All US-based organizations and agencies, whether public or private, must comply with certain information security measures when it comes to data storage and disposal. For government agencies and affiliated organizations, information security is paramount because of the sensitive nature of the information housed within these parties. To ensure the protection of proprietary United States data, legislation to regulate proper data and information security management was passed as part of the Electronic Government Act of 2002.
Called the Federal Information Security Management Act (FISMA), this law focuses on the importance of data security as it relates to the economic and national security interests of the US. As such, FISMA stipulates that all government agencies, government contractors, and any organization that exchanges data directly with a government system must safeguard all of their information technology (IT) systems, including stored data, by developing, documenting, and implementing an information security program.
In 2014, this law was amended to the Federal Information Security Modernization Act (FISMA 2014) to bolster the authority of the Department of Homeland Security (DHS) to administer, implement, and provide technical assistance with policies for information security for non-national (civilian) security federal Executive Branch systems. FISMA 2014 also updated and clarified the oversight authority of the Office of Management and Budget (OMB) and its ability to eliminate inefficient and wasteful reporting of any organization under FISMA. It also sanctions DHS’ role in assisting OMB with this responsibility.
FISMA: Who It Affects and Why It’s Important
The purpose of FISMA is to protect government information, assets, and operations against natural threats and criminal activity, whether from within the US or outside. Therefore, any US organization directly related to or doing business with the US government, including federal- and state-level government agencies and contractors, state government departments, military subcontractors, and even data clearinghouses fall under FISMA regulations.
FISMA, FISMAFailure to pass a FISMA inspection by DHS or OMB can result in unfavorable publicity for your organization and a cut to your IT budget, as well as significant administrative ramifications to your organization. However, failure to comply with FISMA, especially when it comes breach-avoidance and proper data destruction, can have much grander and more catastrophic implications for you and your organization. Should any of your private, secured federal data be compromised and your organization was found to be noncompliant, there are serious civil and criminal federal consequences.
How to Comply with FISMA
C-suite executives like chief information officers, information security officers, senior agency officials, and agency program officials are all responsible and held accountable for ensuring compliance of FISMA within their respective organization.
As stated in FISMA, these federal or otherwise federally-affiliated organizations must develop, implement, and accurately manage an information security program to safeguard the IT systems and any ensuing data that is collected stored, and transferred. This includes documentation of both the security systems and access granted to stored federal information.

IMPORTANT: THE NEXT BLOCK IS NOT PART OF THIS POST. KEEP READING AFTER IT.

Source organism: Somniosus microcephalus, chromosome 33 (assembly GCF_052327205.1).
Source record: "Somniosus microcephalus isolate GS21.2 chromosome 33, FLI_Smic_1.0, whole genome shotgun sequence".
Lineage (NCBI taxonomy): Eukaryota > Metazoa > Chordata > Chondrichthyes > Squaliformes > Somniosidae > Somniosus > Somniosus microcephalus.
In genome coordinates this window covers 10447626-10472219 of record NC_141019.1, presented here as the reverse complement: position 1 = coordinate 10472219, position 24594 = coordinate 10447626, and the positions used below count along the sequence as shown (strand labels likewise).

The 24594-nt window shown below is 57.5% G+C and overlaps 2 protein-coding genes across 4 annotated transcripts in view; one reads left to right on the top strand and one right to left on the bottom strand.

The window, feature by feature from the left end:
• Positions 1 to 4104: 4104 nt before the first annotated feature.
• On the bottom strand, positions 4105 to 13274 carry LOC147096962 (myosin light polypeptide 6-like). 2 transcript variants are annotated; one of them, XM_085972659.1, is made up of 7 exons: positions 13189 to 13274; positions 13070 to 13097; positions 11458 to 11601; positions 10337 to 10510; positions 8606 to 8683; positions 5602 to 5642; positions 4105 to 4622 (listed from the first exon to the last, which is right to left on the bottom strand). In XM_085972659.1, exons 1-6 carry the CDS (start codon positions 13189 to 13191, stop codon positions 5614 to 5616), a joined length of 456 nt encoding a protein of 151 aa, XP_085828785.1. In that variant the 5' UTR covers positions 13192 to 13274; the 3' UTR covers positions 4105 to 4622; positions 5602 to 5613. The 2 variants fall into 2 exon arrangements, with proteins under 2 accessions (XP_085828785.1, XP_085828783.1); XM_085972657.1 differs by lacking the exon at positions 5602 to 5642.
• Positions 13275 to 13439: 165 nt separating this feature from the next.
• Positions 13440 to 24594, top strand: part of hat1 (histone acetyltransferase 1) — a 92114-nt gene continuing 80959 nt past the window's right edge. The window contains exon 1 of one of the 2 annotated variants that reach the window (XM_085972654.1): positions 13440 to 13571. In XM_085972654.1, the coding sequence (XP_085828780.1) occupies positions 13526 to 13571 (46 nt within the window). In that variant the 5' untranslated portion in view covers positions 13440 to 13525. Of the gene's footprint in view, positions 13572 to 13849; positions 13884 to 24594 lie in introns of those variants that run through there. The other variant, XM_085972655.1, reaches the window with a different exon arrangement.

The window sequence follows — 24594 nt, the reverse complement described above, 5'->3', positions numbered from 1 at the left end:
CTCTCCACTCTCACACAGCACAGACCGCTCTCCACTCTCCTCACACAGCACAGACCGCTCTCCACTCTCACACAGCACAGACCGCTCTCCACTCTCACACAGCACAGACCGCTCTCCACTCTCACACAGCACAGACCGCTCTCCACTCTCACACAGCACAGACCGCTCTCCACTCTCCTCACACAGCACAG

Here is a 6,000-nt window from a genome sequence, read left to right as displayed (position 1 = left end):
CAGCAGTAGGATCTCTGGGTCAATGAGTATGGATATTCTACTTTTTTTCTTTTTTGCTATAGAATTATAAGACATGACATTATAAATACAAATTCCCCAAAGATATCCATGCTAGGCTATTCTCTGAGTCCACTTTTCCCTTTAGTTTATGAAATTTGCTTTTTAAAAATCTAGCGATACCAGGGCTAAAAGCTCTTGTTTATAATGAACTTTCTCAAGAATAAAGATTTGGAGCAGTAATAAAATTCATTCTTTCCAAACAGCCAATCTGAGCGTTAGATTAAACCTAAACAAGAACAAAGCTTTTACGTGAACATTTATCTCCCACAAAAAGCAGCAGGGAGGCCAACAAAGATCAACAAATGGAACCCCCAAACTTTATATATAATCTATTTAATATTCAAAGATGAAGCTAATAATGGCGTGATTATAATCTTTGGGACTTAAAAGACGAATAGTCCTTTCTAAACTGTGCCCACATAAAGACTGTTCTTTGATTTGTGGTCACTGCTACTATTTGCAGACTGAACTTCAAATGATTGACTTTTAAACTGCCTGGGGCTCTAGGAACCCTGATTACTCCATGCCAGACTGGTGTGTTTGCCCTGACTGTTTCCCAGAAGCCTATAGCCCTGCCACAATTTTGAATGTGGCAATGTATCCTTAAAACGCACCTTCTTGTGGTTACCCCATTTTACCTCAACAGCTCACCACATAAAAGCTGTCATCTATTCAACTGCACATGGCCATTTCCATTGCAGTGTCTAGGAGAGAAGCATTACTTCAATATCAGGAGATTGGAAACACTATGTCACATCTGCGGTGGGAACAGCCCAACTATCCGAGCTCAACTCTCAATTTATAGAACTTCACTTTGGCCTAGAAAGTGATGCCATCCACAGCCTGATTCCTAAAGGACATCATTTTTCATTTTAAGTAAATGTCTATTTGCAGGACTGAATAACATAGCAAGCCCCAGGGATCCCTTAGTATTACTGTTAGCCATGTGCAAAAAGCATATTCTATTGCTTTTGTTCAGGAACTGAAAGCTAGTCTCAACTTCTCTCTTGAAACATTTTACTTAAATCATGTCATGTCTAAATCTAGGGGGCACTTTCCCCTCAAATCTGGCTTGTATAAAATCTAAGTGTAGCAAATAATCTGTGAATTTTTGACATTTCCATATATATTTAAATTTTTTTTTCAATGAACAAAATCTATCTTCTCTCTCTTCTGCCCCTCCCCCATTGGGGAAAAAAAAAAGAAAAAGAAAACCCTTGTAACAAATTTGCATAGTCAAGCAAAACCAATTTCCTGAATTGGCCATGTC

The National Institute of Standards and Technology (NIST) outlines steps that these individuals should take to comply with FISMA:
- Track and categorize all information and media devices that must be protected.
- Set baseline security controls. Implement and document their use in the appropriate security system.
- Regularly refine these controls using a defined risk-assessment procedure as part of an annual review process.
- Authorize the IT system for processing within the selected group of authorized personnel and monitor the systems on a regular basis.
Complying with FISMA also extends into data destruction and device disposal practices. Full data destruction requirements can be found under the Federal Information Processing Standards (FIPS) Publication 200: Minimum Security Requirements for Federal Information and Information Systems. According to FIPS, organizations under FISMA must: i) set and enforce policies for protecting all data and information systems, whether on paper or in digital format, ii) appoint authorized personnel for sole access of the IT systems and federal information and iii) ensure complete and total destruction of both the data and the media in which it is stored upon reaching end-of-life.
When it comes to the disposal of this federally-protected private data, FIPS also states that the organization must develop and enforce a set of policies for how the data and media should be destroyed, and accurately document every data disposal event, most easily accomplished by using an audit-friendly media tracking system such as SEM’s iWitness. It’s recommended to purchase on-site data destruction machinery and limit access to the data and the data destruction machinery to a small group of authorized personnel.
Furthermore, when it comes to the data end-of-life cycle, the device in which the data is housed must also be destroyed via degaussing, incinerating, melting, or pulverizing machinery so that neither device nor data can be read or otherwise reconstructed. And, you want to choose a vendor like SEM that has NIST- and NSA-approved data destruction machinery.